Towns, Cities, Villages and Hamlets

Fordham

Samuel Lewis's Topographical Gazeetter 1831

FORDHAM, a parish in the hundred of STAPLOE, county of CAMBRIDGE, 51/2 miles (N.) from Newmarket, containing 1042 inhabitants. The living is a discharged vicarage, in the archdeaconry of Sudbury, and diocese of Norwich, rated in the king's books at £13. 6. 8., and in the patronage of the Master and Fellows of Jesus College, Cambridge. The church is dedicated to St. Mary. The Independents have a place of worship here. There are six almshouses for poor widows, erected by Thomas Hinson, in 1626. A small Gilbertine priory was founded in the reign of Henry III., by Sir Robert de Fordham, as a cell to the great monastery of the same order at Sempringham in Lincolnshire, scarcely a vestige of which remains. James I., when coursing in this parish, took refreshment at a place still called “the King’s Path,” and killed a hare near the spot; this circumstance being commemorated upon a beam still preserved in the church, by a carved representation of two greyhounds pursuing a hare.

For the Family Historian details of available records can be found on the Fordham page of GENUKI Cambridgeshire.

Fordham, Poets Cottage

FORDHAM is a parish and village, on the road to Ely, with a station about half a mile from the village, on the Ely and Newmarket and Cambridge and Mildenhall branches of the London and North Eastern railway, 5 miles north from Newmarket, and 3 south-east of Soham, in the hundred of Staploe, union, petty sessional division and county court district of Newmarket, rural deanery of Fordham. archdeaconry and diocese of Ely.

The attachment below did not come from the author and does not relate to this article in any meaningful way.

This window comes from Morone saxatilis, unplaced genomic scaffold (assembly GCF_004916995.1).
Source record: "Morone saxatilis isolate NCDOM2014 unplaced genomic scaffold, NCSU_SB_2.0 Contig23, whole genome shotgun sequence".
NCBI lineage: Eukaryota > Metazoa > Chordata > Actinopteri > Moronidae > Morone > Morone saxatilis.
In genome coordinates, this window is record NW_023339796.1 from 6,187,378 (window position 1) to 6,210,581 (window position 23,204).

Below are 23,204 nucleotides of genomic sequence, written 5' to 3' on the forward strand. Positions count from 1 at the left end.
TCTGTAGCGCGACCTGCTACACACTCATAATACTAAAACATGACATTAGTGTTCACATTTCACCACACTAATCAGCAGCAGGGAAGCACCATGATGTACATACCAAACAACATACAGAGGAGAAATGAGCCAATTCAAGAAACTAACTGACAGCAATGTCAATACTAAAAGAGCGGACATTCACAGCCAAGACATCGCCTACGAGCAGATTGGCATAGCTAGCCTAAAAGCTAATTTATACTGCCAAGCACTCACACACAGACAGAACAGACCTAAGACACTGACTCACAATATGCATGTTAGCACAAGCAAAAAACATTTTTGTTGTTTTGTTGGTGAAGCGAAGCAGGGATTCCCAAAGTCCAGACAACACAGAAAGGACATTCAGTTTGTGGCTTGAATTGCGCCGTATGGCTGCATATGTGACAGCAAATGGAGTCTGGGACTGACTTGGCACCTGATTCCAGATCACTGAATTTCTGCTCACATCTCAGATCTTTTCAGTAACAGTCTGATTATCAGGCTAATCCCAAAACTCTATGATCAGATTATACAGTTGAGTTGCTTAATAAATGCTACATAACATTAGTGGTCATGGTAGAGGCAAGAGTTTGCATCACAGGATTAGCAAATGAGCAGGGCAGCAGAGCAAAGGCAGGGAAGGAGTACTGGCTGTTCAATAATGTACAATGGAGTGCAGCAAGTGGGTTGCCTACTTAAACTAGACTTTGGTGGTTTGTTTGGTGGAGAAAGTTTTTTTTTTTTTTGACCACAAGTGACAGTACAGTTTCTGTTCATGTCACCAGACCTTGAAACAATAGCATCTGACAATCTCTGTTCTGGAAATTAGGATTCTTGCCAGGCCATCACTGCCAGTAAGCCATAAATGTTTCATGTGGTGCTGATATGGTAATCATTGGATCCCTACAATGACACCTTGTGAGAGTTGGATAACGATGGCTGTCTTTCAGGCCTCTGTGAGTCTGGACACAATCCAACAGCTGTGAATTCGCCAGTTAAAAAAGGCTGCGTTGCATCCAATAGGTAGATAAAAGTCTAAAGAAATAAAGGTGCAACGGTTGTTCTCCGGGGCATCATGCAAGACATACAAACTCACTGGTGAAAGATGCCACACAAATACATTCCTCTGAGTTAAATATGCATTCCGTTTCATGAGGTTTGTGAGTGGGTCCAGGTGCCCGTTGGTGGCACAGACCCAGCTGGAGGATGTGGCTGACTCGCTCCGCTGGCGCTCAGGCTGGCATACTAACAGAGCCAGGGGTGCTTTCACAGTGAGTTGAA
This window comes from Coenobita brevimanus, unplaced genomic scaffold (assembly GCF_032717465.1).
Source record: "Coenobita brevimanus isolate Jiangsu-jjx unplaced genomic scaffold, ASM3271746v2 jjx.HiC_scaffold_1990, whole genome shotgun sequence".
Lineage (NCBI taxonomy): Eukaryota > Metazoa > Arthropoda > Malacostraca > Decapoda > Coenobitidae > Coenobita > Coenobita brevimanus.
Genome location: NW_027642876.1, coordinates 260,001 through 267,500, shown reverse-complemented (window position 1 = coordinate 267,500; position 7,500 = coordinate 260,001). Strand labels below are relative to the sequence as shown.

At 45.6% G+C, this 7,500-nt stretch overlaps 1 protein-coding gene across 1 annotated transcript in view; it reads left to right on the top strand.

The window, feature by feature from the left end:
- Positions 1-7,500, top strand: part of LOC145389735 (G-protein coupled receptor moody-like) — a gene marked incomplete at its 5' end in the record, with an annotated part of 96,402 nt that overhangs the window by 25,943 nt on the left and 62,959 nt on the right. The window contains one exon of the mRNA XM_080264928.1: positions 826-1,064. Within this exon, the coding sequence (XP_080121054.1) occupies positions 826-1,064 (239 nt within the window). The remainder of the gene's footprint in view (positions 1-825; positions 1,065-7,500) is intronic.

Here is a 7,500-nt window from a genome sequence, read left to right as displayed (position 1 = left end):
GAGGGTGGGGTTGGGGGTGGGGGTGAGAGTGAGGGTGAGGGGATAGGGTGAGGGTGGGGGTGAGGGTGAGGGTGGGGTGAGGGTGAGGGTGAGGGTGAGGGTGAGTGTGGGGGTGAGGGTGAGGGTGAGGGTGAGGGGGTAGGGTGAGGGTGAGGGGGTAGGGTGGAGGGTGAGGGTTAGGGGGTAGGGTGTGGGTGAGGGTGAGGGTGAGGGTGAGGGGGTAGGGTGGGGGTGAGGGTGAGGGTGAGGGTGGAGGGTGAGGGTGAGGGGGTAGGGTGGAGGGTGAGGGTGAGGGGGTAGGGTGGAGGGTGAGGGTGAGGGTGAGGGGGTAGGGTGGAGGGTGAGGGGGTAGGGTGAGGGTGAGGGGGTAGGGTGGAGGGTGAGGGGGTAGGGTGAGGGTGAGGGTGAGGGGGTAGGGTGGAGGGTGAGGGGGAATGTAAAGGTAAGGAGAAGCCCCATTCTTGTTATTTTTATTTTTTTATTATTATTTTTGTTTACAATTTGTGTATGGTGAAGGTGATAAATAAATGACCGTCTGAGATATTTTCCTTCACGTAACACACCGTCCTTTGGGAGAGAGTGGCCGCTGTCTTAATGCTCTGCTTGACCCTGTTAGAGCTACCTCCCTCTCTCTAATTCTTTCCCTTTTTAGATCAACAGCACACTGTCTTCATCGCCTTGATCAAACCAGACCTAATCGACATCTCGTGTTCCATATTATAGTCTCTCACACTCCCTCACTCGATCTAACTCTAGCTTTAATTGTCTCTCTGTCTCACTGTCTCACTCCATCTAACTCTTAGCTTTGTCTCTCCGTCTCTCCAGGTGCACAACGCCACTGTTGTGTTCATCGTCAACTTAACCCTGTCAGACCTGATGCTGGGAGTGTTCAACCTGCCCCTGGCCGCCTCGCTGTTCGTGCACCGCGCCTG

A cemetery of about half an acre was formed in 1892, and is under the control of the vicar and churchwardens.

The church of St. Peter is an ancient building of stone and flint in the Perpendicular style, consisting of chancel, nave, aisles, organ chamber, faculty chapel, south porch and an embattled western tower containing 6 bells; the chapel of St. Mary, over the north entrance, was restored and opened to the interior as a gallery in 1864 by the late William Dunn Gardner: the chancel was painted in memory of Laura Mabel Townsend by her two sisters, Edith and Minnie: the stained east and west windows and others are memorials, several windows being to members of the Townsend family: the canopies and wall decoration of the chancel were executed by Mrs. C. P. Leonard, of Fordham, and the figures were painted as a memorial to Miss Townsend by her sisters: the altar cloth was worked and presented by Mrs. George Townsend and her daughter: a pair of candlesticks was presented by Mrs. Dawson Waugh and C. F. Townsend esq. in 1927 to the memory of George Townsend esq. of Exning: the church was restored during the period 1874-91, at a cost of £3,955, since when the porch has been restored and the interior adorned with mural decoration at a total cost of over £1,000: the organ was rebuilt in 1911 at a cost of £410 there are 600 sittings. The register dates from the year 1567.